Basically the propellant acts as a quick drying agent, speeding up the evaporation of the solvents in the nail polish.
So you can use any oil (as long as it’s in spray form) to dry your nails quickly, but it’s actually no different than using a quick drying nail spray (which also contains propellants).
Does baby oil dry nail polish?
No. Baby oil does not dry nail polish.
For any type of oil to dry your nails noticeably faster, it must contain a propellant.
The chemical propellants that dry nails fast are only found in spray oils (aerosol cans).
This is why a can of Pam can dry your nails in just a few seconds.
Since you can’t buy baby oil in an aerosol can, it can’t be used to dry your nail polish.
This is because it’s not the oil that dries the polish, it’s the chemical propellant that’s inside the can of oil.
Can you use hairspray to dry nails?
The hairspray nail hack is all over the internet.
But does it actually work?
It sounds super simple.
Just paint on 2 coats of regular polish (not gel), spray your nails and voila!
The good news is that this beauty hack works a treat!
The propellants in the hairspray work to absorb the solvents in the nail polish, making it dry much faster.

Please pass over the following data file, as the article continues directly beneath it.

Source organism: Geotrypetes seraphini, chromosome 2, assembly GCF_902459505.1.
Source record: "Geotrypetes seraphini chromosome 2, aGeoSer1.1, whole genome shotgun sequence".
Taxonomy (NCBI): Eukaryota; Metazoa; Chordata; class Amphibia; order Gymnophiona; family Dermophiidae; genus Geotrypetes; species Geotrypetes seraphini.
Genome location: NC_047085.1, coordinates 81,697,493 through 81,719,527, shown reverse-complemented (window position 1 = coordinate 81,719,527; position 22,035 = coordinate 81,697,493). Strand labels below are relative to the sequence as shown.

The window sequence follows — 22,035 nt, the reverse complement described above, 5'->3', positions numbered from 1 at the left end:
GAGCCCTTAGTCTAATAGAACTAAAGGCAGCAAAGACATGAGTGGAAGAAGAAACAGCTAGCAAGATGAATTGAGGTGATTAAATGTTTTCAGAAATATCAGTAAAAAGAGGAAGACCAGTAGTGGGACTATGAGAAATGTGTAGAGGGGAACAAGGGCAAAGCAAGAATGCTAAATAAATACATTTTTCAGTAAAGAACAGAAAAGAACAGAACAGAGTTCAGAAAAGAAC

All you need to do is spray the hairspray onto your finished nails from a distance of about 6 to 12 inches, then wait a minute or 2 and your nails should be dry!
It’s a bit sticky though, (and you don’t want hairspray in your eyes) so you’ll need to wash your hands thoroughly with soap and cold water once you’re done.
Does rubbing alcohol dry nail polish faster?
Are you thinking of putting rubbing alcohol on your nails to dry them a little quicker?
Don’t do it!
I don’t know where this rumor got started, but rubbing alcohol does not help nail polish to dry at all.
In fact, it will have the complete opposite effect, removing your polish and making your nails soft and squidgy!
Rubbing alcohol is great for removing nail polish, but you definitely shouldn’t be using it to make your nails dry faster.
If you want your nails dry as fast as possible, you would be much better using a fast drying top coat like Seche Vite Fast Dry, drying drops like Sally Hansen’s dry and go drops or a nail drying spray like Demert Nail Enamel Dryer.
Other fast drying techniques that actually work are:
- Dunking your hands in ice water for 2 minutes.